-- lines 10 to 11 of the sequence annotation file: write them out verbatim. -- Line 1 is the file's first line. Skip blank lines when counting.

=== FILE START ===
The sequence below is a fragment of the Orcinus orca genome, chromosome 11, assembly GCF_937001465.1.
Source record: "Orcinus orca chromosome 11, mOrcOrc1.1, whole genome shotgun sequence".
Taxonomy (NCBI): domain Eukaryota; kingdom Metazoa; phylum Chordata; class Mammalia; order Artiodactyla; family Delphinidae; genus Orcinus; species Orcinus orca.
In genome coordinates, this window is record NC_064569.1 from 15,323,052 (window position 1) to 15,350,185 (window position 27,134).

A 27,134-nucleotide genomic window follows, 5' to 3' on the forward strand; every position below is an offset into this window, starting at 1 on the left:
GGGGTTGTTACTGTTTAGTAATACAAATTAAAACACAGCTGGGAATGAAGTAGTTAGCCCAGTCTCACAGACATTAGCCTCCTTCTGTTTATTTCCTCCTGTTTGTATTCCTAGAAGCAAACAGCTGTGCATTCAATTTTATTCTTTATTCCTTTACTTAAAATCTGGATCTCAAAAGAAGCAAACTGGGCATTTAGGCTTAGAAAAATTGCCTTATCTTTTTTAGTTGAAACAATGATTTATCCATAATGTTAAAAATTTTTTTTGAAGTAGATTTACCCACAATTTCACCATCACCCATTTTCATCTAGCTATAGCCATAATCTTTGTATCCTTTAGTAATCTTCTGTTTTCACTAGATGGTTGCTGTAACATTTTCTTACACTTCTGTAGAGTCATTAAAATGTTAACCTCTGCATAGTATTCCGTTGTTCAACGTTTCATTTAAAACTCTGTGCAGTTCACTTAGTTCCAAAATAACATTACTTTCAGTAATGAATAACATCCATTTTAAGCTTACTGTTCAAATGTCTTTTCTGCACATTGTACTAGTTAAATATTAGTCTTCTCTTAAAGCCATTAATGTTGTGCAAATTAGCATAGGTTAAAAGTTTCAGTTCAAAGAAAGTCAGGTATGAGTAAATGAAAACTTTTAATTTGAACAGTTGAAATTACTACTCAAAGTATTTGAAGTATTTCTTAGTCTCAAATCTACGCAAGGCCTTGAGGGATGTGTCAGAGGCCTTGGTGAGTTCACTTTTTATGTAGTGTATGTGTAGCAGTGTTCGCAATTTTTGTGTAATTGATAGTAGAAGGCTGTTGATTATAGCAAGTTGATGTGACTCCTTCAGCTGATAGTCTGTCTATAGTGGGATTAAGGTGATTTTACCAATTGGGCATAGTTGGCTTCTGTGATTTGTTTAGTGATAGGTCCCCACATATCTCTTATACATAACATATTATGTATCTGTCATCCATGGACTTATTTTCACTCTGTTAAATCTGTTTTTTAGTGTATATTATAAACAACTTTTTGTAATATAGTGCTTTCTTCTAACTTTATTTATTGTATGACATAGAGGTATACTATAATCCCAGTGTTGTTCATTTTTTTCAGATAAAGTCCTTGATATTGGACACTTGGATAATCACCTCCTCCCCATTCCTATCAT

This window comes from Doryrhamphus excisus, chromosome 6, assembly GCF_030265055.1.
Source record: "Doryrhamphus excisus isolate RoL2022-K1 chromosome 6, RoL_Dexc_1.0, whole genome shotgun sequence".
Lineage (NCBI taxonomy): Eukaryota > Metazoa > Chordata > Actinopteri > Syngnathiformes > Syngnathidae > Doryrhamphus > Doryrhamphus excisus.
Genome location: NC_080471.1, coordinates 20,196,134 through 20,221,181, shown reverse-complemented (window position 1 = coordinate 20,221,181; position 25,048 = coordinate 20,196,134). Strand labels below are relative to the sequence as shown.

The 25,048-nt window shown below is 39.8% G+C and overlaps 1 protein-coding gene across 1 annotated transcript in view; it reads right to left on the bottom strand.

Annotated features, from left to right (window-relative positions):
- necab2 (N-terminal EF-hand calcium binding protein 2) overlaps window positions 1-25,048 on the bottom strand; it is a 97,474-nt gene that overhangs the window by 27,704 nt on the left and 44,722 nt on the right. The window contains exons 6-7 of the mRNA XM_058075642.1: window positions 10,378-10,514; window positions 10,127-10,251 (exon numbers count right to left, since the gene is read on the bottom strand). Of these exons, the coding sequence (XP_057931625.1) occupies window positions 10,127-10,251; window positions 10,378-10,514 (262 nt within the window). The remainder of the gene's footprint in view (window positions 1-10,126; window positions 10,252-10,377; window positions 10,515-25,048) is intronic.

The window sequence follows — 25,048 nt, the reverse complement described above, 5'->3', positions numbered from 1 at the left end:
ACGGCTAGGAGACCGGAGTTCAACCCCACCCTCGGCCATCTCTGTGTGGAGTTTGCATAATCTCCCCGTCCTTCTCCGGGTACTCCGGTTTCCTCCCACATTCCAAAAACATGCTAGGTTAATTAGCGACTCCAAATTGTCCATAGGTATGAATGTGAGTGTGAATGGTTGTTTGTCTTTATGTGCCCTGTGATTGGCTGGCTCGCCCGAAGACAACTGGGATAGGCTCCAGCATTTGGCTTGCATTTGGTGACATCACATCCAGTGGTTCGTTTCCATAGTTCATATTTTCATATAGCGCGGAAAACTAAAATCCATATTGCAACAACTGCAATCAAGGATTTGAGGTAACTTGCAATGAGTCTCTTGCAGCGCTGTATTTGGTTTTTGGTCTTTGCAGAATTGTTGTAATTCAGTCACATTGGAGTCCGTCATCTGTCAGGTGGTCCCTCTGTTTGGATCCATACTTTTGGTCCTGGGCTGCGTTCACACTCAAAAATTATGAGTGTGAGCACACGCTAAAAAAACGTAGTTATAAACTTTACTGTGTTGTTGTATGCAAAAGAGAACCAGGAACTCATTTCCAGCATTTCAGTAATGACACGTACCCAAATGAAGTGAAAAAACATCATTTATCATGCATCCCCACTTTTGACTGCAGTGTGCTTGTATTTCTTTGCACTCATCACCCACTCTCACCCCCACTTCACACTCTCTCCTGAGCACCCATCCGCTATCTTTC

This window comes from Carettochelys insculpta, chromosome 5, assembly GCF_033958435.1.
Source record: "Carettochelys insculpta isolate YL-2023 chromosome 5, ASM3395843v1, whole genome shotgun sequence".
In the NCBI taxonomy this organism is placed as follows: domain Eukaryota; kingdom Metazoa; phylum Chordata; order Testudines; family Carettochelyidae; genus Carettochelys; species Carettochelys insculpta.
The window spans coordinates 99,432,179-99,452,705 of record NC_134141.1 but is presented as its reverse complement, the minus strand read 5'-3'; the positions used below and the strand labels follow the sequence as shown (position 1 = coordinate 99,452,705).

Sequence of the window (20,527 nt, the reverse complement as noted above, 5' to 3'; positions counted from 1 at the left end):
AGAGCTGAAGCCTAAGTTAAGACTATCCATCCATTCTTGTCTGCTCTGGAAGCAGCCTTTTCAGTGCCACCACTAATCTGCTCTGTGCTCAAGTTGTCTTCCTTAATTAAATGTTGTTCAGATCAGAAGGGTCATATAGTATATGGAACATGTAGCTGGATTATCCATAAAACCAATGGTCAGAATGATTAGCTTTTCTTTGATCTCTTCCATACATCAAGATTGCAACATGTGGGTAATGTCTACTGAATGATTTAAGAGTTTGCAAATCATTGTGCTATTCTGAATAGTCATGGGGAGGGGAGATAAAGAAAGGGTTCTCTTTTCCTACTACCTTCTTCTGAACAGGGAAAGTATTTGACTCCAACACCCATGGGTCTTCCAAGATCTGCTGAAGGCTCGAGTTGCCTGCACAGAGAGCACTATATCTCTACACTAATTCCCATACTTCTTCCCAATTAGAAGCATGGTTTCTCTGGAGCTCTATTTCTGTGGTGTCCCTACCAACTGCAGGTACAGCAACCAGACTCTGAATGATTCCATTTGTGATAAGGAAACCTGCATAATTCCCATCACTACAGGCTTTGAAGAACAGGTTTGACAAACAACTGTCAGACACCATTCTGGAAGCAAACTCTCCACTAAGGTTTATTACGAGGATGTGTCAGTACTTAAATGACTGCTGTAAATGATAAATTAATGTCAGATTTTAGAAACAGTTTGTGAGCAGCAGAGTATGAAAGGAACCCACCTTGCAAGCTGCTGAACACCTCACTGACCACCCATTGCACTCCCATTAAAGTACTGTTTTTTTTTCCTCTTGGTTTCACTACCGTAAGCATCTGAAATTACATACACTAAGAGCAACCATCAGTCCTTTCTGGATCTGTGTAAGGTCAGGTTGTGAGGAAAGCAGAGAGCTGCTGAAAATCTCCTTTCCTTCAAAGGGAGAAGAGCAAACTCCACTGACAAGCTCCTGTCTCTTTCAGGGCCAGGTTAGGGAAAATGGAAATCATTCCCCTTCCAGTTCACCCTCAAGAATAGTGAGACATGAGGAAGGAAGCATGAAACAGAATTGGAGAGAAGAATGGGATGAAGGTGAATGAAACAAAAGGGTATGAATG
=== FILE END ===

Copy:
Genome location: NC_080471.1, coordinates 20,196,134 through 20,221,181, shown reverse-complemented (window position 1 = coordinate 20,221,181; position 25,048 = coordinate 20,196,134). Strand labels below are relative to the sequence as shown.

The 25,048-nt window shown below is 39.8% G+C and overlaps 1 protein-coding gene across 1 annotated transcript in view; it reads right to left on the bottom strand.